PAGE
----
Tuesday, 17 November 2015

John Wick (2014)

There's a lot to like about John Wick.  It's a visually stylish film with great action choreography and exceptional use of sound: not just in the use of great and fitting music, but also in the use of (near-)silence, which is something few movies do well.

It also plays very much to Keanu Reeves' strengths as a lead (brooding good looks and the ability to be stoically monosyllabic) while populating the supporting roles with strong character actors like Willem Dafoe and Ian McShane.  And it does a good job of creating interesting and distinguishable antagonists.

And yet it's only getting a qualified recommendation.  There are two main reasons for this.  The first is that the film is framed as a flashback, which rather kills any kind of suspense. The second is the execution of two fairly major subplots: one involving Dafoe's character and one involving a character played by Adrianne Palicki.  The former half-heartedly makes gestures at misdirection before ending in a manner that has been blindingly obvious since halfway through the film.  The latter ... well its setup is a lot better but its conclusion is the dampest of damp squibs.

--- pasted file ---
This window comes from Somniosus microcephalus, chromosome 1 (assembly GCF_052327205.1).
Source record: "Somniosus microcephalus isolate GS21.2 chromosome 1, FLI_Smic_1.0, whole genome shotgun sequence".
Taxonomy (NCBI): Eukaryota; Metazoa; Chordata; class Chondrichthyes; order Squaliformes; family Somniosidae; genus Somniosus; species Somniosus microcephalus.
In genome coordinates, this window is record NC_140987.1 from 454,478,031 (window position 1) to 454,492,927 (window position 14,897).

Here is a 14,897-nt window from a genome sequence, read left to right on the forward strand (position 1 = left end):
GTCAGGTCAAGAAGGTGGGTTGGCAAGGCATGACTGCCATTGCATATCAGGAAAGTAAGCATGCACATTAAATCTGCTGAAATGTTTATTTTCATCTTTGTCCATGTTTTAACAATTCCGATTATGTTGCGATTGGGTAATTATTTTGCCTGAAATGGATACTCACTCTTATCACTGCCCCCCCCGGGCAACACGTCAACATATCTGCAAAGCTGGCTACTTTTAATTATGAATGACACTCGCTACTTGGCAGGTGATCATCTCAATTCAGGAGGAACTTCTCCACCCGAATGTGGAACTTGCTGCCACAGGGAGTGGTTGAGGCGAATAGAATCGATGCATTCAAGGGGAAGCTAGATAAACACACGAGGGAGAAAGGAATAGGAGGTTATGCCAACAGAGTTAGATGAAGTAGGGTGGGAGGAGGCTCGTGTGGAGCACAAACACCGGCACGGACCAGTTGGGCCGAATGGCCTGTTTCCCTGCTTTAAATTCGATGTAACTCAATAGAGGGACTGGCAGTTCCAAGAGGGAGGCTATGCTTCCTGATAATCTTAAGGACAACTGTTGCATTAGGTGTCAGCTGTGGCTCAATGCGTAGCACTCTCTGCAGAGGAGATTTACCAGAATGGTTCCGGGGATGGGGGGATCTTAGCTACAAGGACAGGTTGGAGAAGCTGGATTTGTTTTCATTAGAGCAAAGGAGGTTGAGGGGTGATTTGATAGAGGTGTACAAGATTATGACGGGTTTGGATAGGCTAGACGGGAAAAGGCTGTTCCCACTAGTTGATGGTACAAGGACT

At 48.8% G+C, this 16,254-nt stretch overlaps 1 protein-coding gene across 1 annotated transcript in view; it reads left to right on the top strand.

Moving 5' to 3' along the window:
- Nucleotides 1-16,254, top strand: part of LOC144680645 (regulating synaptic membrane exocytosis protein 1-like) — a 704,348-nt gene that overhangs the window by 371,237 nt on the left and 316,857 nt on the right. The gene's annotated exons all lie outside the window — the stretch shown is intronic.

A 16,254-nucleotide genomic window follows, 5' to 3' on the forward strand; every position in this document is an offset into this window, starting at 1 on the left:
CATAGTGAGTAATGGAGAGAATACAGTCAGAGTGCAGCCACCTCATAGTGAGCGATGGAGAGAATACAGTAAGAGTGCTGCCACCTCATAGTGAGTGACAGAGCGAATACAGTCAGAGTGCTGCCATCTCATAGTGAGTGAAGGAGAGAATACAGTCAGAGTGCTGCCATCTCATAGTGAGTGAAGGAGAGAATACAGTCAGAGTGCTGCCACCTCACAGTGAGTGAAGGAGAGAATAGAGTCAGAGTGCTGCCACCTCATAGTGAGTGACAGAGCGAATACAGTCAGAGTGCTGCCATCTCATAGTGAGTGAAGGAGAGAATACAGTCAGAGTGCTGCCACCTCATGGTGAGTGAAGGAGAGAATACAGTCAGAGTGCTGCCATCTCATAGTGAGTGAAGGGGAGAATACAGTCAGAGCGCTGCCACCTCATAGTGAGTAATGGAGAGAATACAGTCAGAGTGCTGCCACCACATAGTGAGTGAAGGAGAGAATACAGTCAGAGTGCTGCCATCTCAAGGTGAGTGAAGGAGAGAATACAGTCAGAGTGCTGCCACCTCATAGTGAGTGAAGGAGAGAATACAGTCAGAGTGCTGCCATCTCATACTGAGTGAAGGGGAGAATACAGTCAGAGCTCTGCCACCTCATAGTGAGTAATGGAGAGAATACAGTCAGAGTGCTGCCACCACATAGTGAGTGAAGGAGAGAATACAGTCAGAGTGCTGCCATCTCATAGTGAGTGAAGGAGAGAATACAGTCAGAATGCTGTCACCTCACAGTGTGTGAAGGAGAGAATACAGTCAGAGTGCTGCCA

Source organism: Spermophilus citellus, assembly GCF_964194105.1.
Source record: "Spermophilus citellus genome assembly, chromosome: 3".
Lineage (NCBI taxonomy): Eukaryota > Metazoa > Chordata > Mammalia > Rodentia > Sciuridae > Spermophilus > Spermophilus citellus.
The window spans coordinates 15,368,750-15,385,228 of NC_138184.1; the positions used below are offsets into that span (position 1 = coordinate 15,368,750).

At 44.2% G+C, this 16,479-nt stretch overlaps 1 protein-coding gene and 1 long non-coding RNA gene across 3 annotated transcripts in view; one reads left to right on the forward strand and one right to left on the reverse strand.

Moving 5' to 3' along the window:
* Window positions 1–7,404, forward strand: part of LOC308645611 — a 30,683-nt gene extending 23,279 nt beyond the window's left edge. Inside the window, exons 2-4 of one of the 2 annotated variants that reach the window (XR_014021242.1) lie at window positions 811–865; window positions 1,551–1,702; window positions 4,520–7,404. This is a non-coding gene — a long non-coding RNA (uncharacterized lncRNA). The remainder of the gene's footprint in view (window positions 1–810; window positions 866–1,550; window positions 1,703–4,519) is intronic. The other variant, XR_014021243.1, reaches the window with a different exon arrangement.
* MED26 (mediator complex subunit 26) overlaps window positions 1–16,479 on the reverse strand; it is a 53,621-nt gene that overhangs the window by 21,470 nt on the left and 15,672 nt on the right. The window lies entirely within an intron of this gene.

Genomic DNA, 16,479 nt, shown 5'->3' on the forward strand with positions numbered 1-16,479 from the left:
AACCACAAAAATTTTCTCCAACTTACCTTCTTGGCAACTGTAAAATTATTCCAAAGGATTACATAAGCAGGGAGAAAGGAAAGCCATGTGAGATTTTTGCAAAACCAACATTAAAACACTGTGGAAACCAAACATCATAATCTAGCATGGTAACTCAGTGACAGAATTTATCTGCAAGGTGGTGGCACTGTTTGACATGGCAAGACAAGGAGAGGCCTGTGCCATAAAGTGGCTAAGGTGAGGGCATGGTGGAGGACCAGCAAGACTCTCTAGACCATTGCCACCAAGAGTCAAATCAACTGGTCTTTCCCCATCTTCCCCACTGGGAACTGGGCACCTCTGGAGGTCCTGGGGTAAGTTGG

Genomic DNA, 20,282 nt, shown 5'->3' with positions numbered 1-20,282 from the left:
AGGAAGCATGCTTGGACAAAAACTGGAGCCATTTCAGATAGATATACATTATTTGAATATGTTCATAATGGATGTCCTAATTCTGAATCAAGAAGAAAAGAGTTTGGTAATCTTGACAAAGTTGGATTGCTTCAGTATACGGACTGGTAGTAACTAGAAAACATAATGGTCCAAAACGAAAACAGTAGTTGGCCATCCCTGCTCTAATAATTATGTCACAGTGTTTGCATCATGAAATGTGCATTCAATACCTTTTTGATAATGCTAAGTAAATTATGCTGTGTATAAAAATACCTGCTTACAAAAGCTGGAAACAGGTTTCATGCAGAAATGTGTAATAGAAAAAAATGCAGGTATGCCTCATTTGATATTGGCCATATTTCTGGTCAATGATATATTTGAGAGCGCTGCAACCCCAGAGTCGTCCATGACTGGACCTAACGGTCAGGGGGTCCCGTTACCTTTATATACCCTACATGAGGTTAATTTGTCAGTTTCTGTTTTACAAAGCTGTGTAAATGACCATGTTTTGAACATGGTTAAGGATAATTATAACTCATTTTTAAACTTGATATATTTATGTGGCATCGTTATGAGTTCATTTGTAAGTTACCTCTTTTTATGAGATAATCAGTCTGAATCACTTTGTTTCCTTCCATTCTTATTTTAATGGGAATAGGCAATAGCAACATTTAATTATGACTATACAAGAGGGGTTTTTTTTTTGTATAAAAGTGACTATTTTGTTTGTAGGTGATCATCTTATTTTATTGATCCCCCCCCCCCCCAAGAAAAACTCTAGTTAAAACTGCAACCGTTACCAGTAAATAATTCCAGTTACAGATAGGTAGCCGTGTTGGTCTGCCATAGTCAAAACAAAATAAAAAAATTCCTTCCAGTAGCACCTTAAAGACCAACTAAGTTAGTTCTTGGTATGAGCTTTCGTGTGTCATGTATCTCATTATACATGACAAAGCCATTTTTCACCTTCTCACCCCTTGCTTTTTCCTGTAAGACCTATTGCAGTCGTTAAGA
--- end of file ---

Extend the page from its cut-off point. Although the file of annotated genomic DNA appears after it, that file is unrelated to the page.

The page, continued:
Still, you're probably not going to watch a film like John Wick for its deep nuances.  You're going to watch it for the action, and on that front it delivers.  Wick is a retired killer.  He left the life in order to get married, but his wife has recently died.  When hoodlums break into his home to steal his car - and incidentally to destroy the last gift his wife left for him, in a scene whose content means I will never recommend this film to my mother - Wick goes back to his old life in order to wreak his revenge.

That's pretty much the whole plot right there: straight up man-pain revenge fantasy.  It's a sound enough basis on which to hang the resulting ninety minutes of action, and if the film occasionally feels a little emotionally empty, well ... you could argue that's a fair reflection of the characters.

Check it out if stylish action is your thing.

No comments:

Post a Comment